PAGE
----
John Gordon Langdon
Sergeant Major John Gordon Langdon was born in 1915 and was an employee of the oil company Shell in Sierra Leone. He was captured by the Axis forces on 1 June 1942, south of Gazala (Libya). The Italians took him to Brindisi, where he arrived on 17 June. Three weeks later, he was transferred to PG 65 Altamura-Gravina, where he was held until June 1943.
As soon as he arrived in PG 65, John started working on an escape plan. He teamed up with Sergeant Kidd and a sapper from Kidd’s battalion. They worked for three months, slowly cutting a hole in the camp’s fence. In March 1943, everything was ready, but the guards, perhaps tipped on the escape plan, jumped on them, and the project failed. Undeterred, John and Kidd came up with a new plan. They exchanged places with two other PoWs assigned to a work detachment. Their idea was to slip away from the group while they were going to work and hide in an unfinished building along the way. However, a guard kept following Kidd closely and prevented him from escaping. John, instead, managed to slip away and waited for his comrade in the building until nightfall, when he decided to leave. Hungry, he knocked on a farm’s door and was given some food and wine. On the third day of his escape, he tried again to find some help and went to a farm but was captured by the Italians and delivered to the carabinieri. He was brought to Potenza and questioned, but John fabricated a story, claiming he escaped by climbing the fence. «They took all my personal belongings, which I never received back».
When I returned to the camp at Bari, the Camp Commandant was waiting for me at the fence, and I had to demonstrate how I got over. The two guards at that part of the fence were arrested and put into a cell just beside mine. I nearly got Lynched by them. I received eleven days’ detention.
In June 1943, the «unruly» PoWs were moved to PG 52 Pian di Coreglia (Genoa). John remained there until the proclamation of the Armistice. «The Italian Colonel in charge of the camp promised that he would defend us with his 260 men against any German attempt to take over the camp. On 9 Oct, sixty Germans arrived, disarmed the Italians who offered no resistance, and occupied the camp».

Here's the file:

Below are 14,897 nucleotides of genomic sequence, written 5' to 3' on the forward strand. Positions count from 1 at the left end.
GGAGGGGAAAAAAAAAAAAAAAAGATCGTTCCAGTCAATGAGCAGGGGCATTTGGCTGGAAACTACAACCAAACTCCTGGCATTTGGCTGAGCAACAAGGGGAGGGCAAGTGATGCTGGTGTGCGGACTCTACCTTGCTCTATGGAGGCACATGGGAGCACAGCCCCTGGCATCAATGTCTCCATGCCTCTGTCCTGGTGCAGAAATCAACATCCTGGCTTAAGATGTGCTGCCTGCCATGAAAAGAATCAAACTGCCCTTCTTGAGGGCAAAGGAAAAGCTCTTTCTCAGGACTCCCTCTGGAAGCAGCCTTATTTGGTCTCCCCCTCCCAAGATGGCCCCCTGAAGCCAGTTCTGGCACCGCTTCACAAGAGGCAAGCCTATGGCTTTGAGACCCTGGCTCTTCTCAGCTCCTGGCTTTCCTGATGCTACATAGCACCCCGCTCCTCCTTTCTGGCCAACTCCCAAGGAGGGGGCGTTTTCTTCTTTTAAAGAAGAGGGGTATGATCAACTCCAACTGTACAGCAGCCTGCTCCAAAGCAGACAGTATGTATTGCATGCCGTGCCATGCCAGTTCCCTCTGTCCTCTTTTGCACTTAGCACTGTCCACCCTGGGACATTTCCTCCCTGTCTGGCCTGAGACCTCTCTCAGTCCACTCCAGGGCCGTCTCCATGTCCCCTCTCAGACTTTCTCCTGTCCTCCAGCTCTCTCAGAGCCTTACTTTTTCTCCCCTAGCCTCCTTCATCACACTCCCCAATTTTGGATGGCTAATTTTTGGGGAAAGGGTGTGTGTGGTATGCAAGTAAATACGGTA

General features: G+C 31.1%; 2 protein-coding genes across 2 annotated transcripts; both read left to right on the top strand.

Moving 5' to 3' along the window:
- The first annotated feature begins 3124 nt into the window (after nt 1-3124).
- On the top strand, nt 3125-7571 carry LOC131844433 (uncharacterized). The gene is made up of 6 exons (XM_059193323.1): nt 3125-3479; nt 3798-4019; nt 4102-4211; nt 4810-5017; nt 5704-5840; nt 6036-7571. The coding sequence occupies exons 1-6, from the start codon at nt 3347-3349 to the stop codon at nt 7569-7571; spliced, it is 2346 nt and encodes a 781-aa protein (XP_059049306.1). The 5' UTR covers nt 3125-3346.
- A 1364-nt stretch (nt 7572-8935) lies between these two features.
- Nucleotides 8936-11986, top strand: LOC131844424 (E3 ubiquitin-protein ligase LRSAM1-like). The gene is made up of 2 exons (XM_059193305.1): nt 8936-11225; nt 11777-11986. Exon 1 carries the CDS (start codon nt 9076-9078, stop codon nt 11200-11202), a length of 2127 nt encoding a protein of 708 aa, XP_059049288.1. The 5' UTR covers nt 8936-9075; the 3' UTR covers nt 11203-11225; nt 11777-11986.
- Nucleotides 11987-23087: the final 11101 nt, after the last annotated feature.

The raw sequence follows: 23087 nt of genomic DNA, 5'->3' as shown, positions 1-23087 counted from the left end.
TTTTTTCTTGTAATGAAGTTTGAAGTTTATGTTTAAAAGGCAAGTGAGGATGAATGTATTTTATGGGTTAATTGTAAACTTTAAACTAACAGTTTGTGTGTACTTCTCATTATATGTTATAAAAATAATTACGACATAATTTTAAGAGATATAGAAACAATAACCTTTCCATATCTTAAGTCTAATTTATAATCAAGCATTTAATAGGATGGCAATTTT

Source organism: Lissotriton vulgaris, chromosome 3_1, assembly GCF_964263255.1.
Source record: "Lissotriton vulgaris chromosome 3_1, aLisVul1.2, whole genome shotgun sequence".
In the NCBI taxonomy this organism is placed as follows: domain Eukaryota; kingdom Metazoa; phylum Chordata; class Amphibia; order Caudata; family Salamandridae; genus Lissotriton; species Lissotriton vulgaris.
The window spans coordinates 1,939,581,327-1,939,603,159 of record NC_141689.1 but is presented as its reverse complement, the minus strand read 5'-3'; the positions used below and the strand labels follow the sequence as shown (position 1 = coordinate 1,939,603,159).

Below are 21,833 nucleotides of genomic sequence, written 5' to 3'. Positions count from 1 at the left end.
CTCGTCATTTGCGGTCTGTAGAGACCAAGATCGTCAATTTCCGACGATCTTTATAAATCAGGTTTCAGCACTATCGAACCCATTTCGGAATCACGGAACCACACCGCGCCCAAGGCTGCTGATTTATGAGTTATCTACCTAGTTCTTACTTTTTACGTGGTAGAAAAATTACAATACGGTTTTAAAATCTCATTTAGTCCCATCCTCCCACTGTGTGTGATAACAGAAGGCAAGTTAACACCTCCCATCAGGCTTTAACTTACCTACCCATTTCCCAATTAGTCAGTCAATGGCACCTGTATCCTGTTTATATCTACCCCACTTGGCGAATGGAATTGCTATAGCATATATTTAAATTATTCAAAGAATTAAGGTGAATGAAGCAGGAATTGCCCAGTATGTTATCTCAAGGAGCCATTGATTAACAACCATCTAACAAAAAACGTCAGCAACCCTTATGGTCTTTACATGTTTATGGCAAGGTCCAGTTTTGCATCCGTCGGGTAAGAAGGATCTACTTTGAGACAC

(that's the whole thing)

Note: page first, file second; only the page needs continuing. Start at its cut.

On 10 September, the Germans started deporting the PoWs, 1,000 at a time, to Germany. John was in the last group and was brought to the train station on 13 September. He had a «strong string» at his disposal and tied it to the carriage’s roof. Around midnight, he descended into the ventilation hole (which did not have a wire netting covering it) and, while the train was approaching a curve, jumped down together with Sergeant Knowles. Another PoW, Private Smith, jumped after them. The group was about three kilometres from Cremona.
The escapees were welcomed by local farmers, who fed and clothed them. They left the area the next day, heading south and avoiding the main roads. They met another escapee, Private Friedman, a South African. The four decided to split as they believed their group was getting too large. The couples were John and Knowles and Friedman and Smith.
The two marched towards the mountains. On 20 September, they reached Bardi (Parma), where they ran into a Scotsman who introduced himself as «Jock». Knowles and Jock decided to stay in the village while John resumed his journey alone. After a while, he reached the outskirts of PG 52, near Soglio (Genoa), where he met an Italian woman who had lived in the United States for 16 years. She welcomed him into her house, where he stayed for some 20 days, resting and recuperating.